The toner optionally includes an external additive. Specific examples thereof include inorganic particulate materials such as silica, titanium oxide, alumina, silicon carbonate, silicon nitride and boron nitride; and particulate resins. These are externally added to a parent toner to further improve transferability and durability thereof. This is because these external additives cover a release agent deteriorating the transferability and durability of a toner and the surface thereof to decrease contact area thereof. The inorganic particulate materials are preferably hydrophobized, and hydrophobized particulate metal oxides such as silica and titanium oxide are preferably used. The particulate resins such as polymethylmethacrylate and polystyrene fine particles having an average particle diameter of from 0.05 to 1 μm, which are formed by a soap-free emulsifying polymerization method, are preferably used. Further, a toner including the hydrophobized silica and hydrophobized titanium oxide as external additives, wherein an amount of the hydrophobized silica is larger than that of the hydrophobized titanium oxide, has good charge stability against humidity. A toner including and external additives having a particle diameter larger than that of conventional external additives, such as a silica having a specific surface area of from 20 to 50 m2/g and particulate resins having an average particle diameter of from 1/100 to ⅛ to that of the toner besides the inorganic particulate materials, has good durability. This is because the external additives having a particle diameter larger than that of the particulate metal oxides prevent the particulate metal oxides from being buried in a parent toner, although tending to be buried therein while the toner is mixed and stirred with a carrier, and charged in an image developer for development. A toner internally including the inorganic particulate materials and particulate resins improves pulverizability as well as transferability and durability although improving less than a toner externally including them. When the external and internal additives are used together, the burial of the external additives in a parent toner can be prevented and the resultant toner stably has good transferability and durability.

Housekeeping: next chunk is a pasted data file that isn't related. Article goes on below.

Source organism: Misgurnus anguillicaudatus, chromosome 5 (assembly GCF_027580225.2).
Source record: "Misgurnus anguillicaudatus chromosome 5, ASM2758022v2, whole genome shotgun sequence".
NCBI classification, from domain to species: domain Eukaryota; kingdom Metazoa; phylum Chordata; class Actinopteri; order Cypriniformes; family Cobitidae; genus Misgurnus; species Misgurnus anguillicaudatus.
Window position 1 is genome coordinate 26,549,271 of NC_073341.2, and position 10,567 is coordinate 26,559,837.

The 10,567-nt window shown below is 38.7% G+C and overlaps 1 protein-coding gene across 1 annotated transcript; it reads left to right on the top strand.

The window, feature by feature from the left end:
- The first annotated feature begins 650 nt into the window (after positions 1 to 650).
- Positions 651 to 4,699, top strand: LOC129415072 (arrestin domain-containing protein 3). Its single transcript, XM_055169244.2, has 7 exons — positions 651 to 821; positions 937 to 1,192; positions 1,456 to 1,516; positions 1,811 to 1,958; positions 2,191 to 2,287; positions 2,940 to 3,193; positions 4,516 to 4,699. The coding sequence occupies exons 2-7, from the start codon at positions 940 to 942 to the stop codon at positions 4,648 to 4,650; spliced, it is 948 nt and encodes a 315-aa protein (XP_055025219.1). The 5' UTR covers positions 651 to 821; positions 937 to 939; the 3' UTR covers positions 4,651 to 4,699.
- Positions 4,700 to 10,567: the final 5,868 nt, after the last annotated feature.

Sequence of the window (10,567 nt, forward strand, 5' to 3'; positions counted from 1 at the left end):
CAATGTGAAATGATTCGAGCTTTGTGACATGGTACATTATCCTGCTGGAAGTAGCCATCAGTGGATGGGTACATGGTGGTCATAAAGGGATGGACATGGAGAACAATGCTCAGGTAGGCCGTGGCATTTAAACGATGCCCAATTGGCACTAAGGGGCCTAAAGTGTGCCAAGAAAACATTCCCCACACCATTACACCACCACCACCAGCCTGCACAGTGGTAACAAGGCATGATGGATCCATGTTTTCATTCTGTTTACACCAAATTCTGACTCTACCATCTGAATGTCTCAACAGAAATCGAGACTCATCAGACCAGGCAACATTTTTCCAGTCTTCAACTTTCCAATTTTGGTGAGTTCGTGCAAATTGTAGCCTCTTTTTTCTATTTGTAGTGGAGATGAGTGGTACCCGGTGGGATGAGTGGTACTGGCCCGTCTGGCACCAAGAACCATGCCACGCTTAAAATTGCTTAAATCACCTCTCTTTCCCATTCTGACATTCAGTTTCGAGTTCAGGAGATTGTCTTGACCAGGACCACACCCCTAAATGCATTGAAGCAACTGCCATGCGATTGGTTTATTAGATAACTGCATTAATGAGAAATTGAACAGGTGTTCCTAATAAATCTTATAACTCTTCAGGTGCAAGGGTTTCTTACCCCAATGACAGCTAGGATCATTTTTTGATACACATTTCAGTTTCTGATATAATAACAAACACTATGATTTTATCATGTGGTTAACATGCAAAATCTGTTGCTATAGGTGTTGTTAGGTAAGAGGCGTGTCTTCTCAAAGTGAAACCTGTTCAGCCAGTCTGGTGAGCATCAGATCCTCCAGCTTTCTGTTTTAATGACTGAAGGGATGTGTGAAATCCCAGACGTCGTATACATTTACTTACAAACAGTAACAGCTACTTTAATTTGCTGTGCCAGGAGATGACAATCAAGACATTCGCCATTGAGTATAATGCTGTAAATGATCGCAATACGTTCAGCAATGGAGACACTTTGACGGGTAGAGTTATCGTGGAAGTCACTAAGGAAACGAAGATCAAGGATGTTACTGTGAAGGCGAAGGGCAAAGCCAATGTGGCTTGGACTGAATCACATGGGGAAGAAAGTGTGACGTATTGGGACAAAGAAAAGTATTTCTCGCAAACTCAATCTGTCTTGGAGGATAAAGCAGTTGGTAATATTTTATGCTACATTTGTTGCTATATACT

Specific examples of the hydrophobizer include dimethyldichlorosilane, trimethylchlorosilane, methyltrichlorosilane, allyldimethylchlorosilane, allylphenyldichlorosilane, benzyldimethylchlorosilane, bromomethyldimethylchlorosilane, α-chloroethyltrichlorosilane, p-chloroethyltrichlorosilane, chloromethyldimethylchlorosilane, chloromethyltrichlorosilane, p-chlorophenyltrichlorosilane, 3-chloropropyltrichlorosilane, 3-chloropropyltrimethoxylsilane, vinyltriethoxysilane, vinylmethoxysilane, vinyl-tris(β-methoxyethoxy)silane, γ-methacryloxypropyltrimethoxysilane, vinyltriacetoxysilane, divinyldichlorosilane, dimethylvinylchlorosilane, octyl-trichlorosilane, decyl-trichlorosilane, nonyl-trichlorosilane, (4-tert-propylphenyl)-trichlorosilane, (4-tert-butylphenyl)-trichlorosilane, dipentyl-dichlorosilane, dihexyl-dichlorosilane, dioctyl-dichlorosilane, dinonyl-dichlorosilane, didecyl-dichlorosilane, didodecyl-dichlorosilane, dihexadecyl-dichlorosilane, (4-tert-butylphenyl)-octyl-dichlorosilane, dioctyl-dichlorosilane, didecenyl-dichlorosilane, dinonenyl-dichlorosilane, di-2-ethylhexyl-dichlorosilane, di-3,3-dimethylpentyl-dichlorosilane, trihexyl-chlorosilane, trioctyl-chlorosilane, tridecyl-chlorosilane, dioctyl-methyl-chlorosilane, octyl-dimethyl-chlorosilane, (4-tert-propylphenyl)-diethyl-chlorosilane, octyltrimethoxysilane, hexamethyldisilazane, hexaethyldisilazane, hexatolyldisilazane, etc. Besides these agents, titanate coupling agents and aluminium coupling agents can be used. Besides, as an external additive for the purpose of improving cleanability, lubricants such as a particulate fatty acid metal salt and polyvinylidene fluoride can be used.

The toner can be prepared by known methods such as a pulverization method and a polymerization method.